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March 2010    Download the Entire Issue (PDF) Available to the Public Vol. 36, No. 3   RSS Feed for Undercurrent Issues
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Join The Hunt For Lionfish

from the March, 2010 issue of Undercurrent   Subscribe Now

There is one new push by Caribbean dive operators that we heartily endorse: lionfish hunting. Many dive outfits are enlisting their customers to help them track down the nonnative reef destroyers.

Lionfish, accidentally dumped into Miami’s waters back in 1992, are now abundant along the southeastern Atlantic coast, Bahamas and Caymans. Salomon Singer (Panama City, Panama) went diving in January with Stuart’s Cove Dive Bahamas and told us, “I don’t recall seeing less than three on each dive and on at least one dive, I saw well over ten.” Two other readers tell us they saw them during January dives in Curacao. The distance between Miami and Curacao is 1,190 miles, so lionfish have traveled an average of 66 miles every year southward – and there’s no stopping them. While lionfish “wranglers” may keep them out of marine parks, the majority of islands’ coastlines are not dived so there’s no way to round up all lionfish.

Still, you can join up with dive operators that are sponsoring dive trips to nab the critters. Through June 15, Blue Magic Scuba in Cozumel is sponsoring a lionfish tournament and awarding prizes for accomplishments like the most killed and the largest. You spot the lionfish, the divemaster catches it. The more lionfish caught, the more chances you have to win prizes like free diving, hotel accommodations and gear. (

DiveTech on Grand Cayman is running a boat trip every Saturday afternoon through the end of March. Divers work in teams of two, using plastic nets, gloves and sticks to capture the fish. DiveTech has caught 250 lionfish since it started the hunts last year. The two-tank boat trip costs US$24; call 888-946-5656 or e-mail for details.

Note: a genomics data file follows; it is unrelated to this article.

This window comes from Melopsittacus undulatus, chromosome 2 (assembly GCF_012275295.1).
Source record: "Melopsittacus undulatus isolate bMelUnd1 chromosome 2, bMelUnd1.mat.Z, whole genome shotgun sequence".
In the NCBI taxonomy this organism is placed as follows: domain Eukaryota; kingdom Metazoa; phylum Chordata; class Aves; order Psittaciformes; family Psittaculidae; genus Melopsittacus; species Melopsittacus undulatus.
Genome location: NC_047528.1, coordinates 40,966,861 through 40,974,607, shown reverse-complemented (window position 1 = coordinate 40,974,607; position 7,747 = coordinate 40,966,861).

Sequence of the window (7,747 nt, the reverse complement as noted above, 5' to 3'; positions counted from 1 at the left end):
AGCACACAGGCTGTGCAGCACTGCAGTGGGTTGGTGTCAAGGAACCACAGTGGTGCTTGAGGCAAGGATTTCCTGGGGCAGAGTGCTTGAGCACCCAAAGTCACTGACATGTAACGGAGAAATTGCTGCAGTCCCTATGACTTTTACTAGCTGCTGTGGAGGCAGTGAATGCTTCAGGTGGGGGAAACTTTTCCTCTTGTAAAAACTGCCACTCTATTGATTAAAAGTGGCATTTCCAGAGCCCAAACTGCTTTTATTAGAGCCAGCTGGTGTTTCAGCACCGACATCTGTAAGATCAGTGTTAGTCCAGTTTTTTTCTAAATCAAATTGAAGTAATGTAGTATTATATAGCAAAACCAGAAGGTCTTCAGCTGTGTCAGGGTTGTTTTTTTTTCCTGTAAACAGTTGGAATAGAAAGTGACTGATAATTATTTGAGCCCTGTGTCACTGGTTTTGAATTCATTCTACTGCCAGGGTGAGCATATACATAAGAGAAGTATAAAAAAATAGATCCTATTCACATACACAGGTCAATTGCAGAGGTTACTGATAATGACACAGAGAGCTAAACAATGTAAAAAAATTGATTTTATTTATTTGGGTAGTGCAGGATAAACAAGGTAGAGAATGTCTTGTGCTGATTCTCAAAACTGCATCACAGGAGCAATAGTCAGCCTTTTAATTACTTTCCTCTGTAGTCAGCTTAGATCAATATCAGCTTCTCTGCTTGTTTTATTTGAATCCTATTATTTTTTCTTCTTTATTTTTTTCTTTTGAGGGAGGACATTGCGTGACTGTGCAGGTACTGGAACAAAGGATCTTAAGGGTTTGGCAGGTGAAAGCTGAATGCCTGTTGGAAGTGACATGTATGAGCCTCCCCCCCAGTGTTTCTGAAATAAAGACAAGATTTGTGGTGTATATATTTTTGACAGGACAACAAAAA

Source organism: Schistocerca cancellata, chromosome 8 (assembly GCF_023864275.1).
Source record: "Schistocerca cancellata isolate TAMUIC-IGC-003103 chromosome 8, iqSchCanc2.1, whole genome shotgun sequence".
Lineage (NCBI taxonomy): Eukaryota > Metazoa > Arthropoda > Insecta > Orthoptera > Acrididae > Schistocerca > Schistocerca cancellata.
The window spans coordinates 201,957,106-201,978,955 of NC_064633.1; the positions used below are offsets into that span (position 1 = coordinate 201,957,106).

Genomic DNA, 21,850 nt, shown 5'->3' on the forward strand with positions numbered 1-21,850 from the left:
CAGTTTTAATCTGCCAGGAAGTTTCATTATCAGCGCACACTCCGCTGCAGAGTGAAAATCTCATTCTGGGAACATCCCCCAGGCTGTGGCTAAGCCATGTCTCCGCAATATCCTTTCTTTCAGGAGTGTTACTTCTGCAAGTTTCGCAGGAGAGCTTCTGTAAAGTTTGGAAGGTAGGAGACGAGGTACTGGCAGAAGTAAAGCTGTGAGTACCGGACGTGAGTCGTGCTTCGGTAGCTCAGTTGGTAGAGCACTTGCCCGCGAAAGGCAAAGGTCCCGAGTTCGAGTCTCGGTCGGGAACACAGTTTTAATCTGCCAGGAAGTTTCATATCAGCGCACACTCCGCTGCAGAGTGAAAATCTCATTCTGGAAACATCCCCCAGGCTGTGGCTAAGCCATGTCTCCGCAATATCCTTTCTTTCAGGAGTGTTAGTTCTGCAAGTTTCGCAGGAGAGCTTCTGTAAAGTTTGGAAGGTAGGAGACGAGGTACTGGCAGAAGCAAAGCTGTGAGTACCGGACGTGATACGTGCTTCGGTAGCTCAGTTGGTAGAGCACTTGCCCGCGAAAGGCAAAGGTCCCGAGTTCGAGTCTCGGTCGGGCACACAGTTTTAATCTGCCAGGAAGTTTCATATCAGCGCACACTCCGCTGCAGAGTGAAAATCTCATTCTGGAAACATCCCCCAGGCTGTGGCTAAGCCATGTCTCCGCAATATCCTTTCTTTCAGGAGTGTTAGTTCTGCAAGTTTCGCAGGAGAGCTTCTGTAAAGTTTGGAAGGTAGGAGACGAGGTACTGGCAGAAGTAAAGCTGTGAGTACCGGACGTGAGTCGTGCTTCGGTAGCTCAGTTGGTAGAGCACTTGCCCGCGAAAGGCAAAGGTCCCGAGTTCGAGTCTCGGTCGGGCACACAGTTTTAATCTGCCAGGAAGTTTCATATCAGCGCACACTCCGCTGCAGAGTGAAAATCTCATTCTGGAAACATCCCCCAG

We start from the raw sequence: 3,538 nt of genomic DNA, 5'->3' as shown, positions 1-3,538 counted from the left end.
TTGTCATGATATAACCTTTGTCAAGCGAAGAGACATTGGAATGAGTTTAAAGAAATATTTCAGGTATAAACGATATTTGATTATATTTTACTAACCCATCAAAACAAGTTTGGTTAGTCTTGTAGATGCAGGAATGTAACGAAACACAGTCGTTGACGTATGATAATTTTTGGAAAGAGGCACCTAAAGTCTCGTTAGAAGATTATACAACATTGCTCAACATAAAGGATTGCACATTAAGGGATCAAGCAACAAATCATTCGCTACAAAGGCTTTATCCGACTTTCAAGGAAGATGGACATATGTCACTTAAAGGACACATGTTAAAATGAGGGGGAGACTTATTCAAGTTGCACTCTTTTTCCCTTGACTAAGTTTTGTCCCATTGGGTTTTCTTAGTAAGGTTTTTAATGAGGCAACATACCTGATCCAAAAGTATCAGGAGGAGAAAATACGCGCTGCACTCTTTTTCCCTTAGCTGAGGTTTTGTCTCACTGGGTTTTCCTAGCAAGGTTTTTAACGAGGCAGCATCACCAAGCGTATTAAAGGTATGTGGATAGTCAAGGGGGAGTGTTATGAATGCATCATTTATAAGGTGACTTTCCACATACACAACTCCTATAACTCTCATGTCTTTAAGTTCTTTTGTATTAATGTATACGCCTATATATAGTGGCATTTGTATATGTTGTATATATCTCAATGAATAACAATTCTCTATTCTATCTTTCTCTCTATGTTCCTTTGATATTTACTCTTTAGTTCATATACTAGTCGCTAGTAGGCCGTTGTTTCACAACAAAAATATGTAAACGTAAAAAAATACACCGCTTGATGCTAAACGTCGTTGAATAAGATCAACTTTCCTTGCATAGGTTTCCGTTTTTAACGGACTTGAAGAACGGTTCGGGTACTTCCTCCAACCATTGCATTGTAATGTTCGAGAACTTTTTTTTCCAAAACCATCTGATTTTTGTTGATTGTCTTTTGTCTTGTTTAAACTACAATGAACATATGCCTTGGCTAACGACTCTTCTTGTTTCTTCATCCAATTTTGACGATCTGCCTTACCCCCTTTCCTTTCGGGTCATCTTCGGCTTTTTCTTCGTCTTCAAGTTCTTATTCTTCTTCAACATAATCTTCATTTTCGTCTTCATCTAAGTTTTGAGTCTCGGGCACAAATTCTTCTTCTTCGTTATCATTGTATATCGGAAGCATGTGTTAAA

On Bonaire, 74 lionfish have been captured so far, and many females were carrying eggs, a bad sign. Captain Don’s Habitat will host its first “Lionfish Wrangler Week” on March 6-13, letting divers earn money every time they spot a lionfish that is later captured by a marine park official during that week. (

Even if you don’t go on an official hunt, you can still help authorities track them down. Officials on islands like Bonaire and St. Croix are asking divers to take colored plastic ribbons to mark the fishes’ location during dives. Or just take photos of the fish on your dives and tell the dive resort or shop where you saw them. To help the islands’ lionfish wranglers avoid the venomous spines, you can buy them lionfish-collecting gear, sold by the nonprofit REEF for a pricey $138 (at, click on “Store” and then “Field Supplies”), and donate them on your next dive trip.

REEF and island officials request that only wranglers they trained capture the lionfish. So don’t grab one, and certainly don’t club it to death. If it happens to be a female, you risk it releasing hundreds of eggs, which will --without natural predators -- grow up to become more of a problem.

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